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Thread: Anyone heard of a "hap" ?

  1. #1
    Senior Member emmah's Avatar
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    My grandmother, born in late 1800's, Scotch-Irish from a valley in central Pennsylvania, used the word "hap" to refer to the heavy tied quilts used everyday, made up of squares or rectangles of wool. I found a reference to it in one quilt book, saying it was a local term, and that the word means to cover or wrap. I wonder if anyone else has had this word passed on in generations in their family?

  2. #2
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    I hadn't heard the term before, but there is at least one pattern out there for a hap quilt:

    http://designandplanningconcepts.com...=quilts&pnum=2

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    Power Poster erstan947's Avatar
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    Learned something new!:)

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    Super Member clem55's Avatar
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    I' ve never heard that term, but I sure remember sleeping under heavy wool pastchwork quilts when I was little. My grandma and mom made them with wool on both sides and batting too. They sure kept you warm.

  5. #5
    tricia560's Avatar
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    My family's from Western PA, and we had haps, which meant a heavy tied quilt to us, too. They usually had an older blanket as a batting; when it got too unsightly, Grandma would make a new cover and just layer it over the old one.

    Although, we also referred to those heavy wool army blankets as haps, too. I'd completely forgotten the term until you brought it up :-)

  6. #6
    Power Poster Mariposa's Avatar
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    Have not heard that term, but do know someone with the nickname "Hap"~

  7. #7
    Junior Member cabinqltr's Avatar
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    Quote Originally Posted by emmah
    My grandmother, born in late 1800's, Scotch-Irish from a valley in central Pennsylvania, used the word "hap" to refer to the heavy tied quilts used everyday, made up of squares or rectangles of wool. I found a reference to it in one quilt book, saying it was a local term, and that the word means to cover or wrap. I wonder if anyone else has had this word passed on in generations in their family?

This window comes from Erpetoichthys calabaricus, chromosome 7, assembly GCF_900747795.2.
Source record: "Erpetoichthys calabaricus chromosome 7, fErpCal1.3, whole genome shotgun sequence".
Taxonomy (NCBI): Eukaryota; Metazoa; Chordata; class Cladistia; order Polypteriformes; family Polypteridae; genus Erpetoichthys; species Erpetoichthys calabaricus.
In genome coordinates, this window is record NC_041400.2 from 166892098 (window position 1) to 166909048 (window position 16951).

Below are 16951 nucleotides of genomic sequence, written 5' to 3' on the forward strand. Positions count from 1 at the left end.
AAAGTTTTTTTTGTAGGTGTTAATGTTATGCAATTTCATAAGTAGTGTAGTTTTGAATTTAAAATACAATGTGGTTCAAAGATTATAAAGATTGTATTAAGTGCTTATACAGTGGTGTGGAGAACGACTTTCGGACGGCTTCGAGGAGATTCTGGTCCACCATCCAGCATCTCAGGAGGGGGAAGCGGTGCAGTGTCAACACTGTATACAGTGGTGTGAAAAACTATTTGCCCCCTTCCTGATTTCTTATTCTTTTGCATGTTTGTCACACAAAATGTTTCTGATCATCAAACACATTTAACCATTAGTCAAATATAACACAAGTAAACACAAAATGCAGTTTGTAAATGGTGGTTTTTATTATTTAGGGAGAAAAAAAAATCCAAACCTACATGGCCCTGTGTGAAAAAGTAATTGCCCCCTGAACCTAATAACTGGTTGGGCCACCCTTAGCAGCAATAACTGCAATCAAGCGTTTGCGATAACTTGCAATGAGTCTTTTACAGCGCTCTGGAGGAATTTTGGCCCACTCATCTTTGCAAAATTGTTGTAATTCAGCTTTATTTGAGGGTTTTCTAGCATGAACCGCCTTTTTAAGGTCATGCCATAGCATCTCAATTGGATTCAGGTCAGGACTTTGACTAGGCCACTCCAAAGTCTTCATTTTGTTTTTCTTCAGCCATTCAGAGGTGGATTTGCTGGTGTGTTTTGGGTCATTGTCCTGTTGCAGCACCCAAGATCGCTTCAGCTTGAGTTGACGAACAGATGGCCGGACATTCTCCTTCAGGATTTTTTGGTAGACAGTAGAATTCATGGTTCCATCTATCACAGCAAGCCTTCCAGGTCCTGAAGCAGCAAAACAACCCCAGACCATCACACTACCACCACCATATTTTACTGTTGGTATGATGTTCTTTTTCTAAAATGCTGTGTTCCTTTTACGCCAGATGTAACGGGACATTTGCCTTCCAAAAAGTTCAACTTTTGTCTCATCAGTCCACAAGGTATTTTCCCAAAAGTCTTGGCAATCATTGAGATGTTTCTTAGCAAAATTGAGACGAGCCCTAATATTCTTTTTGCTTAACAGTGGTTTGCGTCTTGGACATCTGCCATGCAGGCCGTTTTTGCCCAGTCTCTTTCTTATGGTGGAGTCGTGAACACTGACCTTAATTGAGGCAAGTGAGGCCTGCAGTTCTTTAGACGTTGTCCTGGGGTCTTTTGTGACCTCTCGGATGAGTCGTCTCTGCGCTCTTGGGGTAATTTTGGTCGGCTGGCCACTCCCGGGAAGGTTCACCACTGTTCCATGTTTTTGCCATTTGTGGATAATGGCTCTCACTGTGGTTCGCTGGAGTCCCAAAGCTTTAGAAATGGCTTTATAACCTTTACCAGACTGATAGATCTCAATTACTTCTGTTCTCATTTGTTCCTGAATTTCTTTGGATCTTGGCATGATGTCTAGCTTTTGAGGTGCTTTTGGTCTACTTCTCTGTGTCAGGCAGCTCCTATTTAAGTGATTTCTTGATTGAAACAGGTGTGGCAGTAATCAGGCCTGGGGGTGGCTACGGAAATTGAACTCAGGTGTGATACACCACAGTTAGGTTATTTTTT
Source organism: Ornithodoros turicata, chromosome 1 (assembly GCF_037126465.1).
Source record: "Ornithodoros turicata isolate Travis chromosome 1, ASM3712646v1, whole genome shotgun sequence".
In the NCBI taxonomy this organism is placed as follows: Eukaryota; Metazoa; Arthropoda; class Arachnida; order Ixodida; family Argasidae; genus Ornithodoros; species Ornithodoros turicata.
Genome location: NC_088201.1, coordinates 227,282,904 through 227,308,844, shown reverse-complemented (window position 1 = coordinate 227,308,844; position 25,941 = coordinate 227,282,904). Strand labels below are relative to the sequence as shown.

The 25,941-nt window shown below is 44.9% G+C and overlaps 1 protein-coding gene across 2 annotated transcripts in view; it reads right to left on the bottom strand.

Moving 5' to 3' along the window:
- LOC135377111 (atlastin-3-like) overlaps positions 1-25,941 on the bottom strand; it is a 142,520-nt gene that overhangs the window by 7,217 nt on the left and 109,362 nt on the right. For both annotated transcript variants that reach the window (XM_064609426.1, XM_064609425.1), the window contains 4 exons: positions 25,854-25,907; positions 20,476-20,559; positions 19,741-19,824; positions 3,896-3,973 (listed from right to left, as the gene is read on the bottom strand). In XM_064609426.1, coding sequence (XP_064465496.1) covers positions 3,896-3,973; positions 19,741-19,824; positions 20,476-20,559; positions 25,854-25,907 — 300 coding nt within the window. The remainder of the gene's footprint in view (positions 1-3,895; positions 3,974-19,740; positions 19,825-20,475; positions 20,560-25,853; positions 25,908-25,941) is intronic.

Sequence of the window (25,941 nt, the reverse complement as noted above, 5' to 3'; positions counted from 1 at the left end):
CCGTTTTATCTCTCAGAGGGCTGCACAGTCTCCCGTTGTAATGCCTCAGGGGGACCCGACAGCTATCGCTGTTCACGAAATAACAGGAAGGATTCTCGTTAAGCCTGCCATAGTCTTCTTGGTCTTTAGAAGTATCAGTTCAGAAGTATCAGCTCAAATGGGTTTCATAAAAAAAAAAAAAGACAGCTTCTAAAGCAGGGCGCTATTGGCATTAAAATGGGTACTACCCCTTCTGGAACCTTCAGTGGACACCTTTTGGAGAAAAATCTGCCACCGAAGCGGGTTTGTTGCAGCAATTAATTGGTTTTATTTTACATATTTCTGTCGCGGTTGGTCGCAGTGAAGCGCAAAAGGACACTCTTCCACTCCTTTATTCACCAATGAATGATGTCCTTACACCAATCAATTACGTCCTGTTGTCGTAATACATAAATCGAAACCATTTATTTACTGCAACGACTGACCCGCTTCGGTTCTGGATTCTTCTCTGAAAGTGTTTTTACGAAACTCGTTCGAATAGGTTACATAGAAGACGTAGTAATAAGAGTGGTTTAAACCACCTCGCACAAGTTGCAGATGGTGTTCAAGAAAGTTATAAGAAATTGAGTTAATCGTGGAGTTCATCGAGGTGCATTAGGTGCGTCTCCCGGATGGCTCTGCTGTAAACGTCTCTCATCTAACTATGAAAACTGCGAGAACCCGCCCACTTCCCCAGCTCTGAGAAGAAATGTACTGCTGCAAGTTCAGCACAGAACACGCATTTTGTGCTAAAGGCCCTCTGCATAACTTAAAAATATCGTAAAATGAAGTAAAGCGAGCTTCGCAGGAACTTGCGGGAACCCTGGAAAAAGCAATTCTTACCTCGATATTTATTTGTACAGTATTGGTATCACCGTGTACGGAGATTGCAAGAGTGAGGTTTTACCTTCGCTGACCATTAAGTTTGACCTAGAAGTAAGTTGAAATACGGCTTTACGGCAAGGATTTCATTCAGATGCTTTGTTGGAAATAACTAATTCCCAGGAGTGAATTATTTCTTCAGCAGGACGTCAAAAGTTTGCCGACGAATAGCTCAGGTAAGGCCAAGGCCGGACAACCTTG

This must be a PA term, I remember them well. Yes, very heavy and just add a new layer when worn out.
    Sure felt good in the cold winters. Thanks for the remembrance. Ruth

  8. #8
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    Wink Hap

    My grandmother, born in the early 1900s, also used the word "hap" for a specific crazy-quilt-style blanket that she had. I think it was made by either her mother or mother-in-law, who was very Irish. My grandmother was born and lived out all her life in Altoona, PA (central PA). The hap was probably made of pieces of wool, but all the pieces were dark and of different sizes and shapes. If my memory serves me correctly, the pieces were stitched together using a blanket-type of stitch. It was very heavy and very warm. I don't know what ever happened to it. I wish I had it, though, for posterity's sake! It's nice to know that someone else has heard of the term "hap", and that it has the same defining characteristics.

  9. #9
    Super Member soccertxi's Avatar
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    I heard that word over on Ravelry referring to a shawl...I had never heard of it before...
    Beth in AZ
    www.bzyqltr.blogspot.com
    Innova 22' with Lightning Stitch and Pantovision
    Keep away from people who belittle your ambitions. Small people always do that, but the really great make you feel that you too can become great. Mark Twain

  10. #10
    Junior Member Siodach's Avatar
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    Quote Originally Posted by emmah View Post
    My grandmother, born in late 1800's, Scotch-Irish from a valley in central Pennsylvania, used the word "hap" to refer to the heavy tied quilts used everyday, made up of squares or rectangles of wool. I found a reference to it in one quilt book, saying it was a local term, and that the word means to cover or wrap. I wonder if anyone else has had this word passed on in generations in their family?
    My husband - of very definite scottish descent - uses the word 'hap' to refer to heavy waterproof covers such as a tarpaulin or rip-stop nylon. Kinda like what you'd put over a car overnight, or a car trailer to cover the contents in transit, or the groundsheet for a tent, etc.

    cheers, K

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